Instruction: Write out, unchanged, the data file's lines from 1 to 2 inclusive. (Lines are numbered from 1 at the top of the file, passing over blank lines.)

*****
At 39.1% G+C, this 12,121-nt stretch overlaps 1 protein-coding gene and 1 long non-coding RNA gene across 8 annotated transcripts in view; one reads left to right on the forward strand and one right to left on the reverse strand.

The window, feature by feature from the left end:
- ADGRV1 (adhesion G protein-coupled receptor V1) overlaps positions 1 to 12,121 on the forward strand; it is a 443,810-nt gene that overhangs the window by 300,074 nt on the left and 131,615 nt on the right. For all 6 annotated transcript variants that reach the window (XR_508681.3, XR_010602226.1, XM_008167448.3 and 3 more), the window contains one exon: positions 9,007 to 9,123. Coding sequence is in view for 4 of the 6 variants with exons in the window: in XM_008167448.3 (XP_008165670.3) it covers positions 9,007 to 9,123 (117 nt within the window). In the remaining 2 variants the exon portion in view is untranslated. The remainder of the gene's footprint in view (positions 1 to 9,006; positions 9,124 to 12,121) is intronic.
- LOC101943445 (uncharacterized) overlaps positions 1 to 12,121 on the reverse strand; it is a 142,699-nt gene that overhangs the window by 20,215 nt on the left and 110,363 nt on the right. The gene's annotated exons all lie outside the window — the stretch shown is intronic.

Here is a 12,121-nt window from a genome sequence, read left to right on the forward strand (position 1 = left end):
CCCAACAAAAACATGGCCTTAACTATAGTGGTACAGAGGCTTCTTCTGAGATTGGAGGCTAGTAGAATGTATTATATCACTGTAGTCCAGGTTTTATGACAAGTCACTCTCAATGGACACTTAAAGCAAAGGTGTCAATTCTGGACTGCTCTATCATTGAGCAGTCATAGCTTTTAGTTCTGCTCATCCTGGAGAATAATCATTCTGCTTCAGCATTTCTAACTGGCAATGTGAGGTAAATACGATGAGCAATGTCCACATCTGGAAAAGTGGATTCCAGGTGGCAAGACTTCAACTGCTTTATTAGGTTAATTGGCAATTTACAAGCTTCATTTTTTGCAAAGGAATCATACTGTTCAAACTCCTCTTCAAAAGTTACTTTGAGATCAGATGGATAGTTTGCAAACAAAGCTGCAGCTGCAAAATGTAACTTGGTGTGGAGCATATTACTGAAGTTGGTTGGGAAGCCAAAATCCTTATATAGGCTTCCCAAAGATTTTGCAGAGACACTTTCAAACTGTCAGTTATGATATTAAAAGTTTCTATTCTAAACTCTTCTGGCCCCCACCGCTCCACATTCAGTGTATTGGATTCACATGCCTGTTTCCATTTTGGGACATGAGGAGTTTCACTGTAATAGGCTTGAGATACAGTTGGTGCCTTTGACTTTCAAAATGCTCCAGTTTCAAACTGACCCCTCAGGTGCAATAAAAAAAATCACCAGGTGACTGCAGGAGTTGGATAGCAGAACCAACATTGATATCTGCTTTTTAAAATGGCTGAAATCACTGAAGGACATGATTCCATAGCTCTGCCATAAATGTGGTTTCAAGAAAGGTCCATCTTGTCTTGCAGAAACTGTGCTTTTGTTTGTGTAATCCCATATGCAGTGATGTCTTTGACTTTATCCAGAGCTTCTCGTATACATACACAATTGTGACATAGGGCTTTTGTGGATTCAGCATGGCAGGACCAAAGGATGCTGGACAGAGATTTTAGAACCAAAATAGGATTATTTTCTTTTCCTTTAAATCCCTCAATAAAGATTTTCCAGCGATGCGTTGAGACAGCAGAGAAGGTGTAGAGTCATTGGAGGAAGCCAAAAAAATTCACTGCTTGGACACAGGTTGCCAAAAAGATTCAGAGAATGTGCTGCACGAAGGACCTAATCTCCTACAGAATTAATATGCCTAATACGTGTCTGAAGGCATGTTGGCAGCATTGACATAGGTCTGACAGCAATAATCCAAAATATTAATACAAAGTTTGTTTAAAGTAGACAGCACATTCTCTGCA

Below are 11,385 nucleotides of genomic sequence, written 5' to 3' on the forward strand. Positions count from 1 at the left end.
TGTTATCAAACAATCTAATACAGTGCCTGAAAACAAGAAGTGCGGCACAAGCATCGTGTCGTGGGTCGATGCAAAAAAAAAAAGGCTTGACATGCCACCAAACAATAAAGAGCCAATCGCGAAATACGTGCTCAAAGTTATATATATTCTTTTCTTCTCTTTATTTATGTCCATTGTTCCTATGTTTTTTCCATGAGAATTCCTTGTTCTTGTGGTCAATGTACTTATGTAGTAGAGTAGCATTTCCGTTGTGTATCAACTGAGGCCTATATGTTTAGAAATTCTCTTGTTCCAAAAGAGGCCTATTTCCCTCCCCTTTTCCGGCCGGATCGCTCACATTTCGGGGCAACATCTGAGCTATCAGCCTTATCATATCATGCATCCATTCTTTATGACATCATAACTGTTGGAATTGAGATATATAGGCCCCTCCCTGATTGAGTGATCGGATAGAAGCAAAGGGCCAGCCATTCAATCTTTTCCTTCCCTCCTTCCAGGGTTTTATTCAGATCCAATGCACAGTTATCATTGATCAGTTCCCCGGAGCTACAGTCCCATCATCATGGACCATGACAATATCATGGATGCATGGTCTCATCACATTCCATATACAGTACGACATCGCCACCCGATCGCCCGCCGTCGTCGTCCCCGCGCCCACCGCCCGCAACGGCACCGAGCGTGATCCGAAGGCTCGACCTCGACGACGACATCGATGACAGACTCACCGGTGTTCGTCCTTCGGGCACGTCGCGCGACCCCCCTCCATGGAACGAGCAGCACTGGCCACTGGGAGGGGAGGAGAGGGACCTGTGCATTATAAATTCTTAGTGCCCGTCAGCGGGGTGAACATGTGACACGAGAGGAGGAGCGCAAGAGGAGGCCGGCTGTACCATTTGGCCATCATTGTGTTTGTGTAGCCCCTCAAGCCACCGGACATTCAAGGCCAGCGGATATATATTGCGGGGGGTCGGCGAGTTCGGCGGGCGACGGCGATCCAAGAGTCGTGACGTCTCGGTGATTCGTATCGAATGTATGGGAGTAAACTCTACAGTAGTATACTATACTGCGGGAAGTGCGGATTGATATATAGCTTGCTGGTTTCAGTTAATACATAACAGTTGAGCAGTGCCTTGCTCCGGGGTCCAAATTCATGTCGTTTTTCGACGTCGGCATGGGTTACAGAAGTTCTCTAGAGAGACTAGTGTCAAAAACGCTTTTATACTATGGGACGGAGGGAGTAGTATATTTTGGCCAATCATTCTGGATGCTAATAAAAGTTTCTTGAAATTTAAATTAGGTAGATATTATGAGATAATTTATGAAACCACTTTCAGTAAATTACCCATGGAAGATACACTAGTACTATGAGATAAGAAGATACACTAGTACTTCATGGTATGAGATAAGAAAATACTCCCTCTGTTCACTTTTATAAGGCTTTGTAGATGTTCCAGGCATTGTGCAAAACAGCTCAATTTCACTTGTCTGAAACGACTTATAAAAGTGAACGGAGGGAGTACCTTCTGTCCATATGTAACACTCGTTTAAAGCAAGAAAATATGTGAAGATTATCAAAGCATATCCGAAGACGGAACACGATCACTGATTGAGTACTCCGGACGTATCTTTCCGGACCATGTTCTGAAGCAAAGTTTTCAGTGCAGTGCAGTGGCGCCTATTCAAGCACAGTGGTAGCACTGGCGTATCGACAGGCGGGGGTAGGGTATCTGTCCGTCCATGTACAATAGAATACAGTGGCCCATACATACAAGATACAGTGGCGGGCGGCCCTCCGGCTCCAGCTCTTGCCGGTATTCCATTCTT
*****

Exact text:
At 39.1% G+C, this 12,121-nt stretch overlaps 1 protein-coding gene and 1 long non-coding RNA gene across 8 annotated transcripts in view; one reads left to right on the forward strand and one right to left on the reverse strand.

The window, feature by feature from the left end: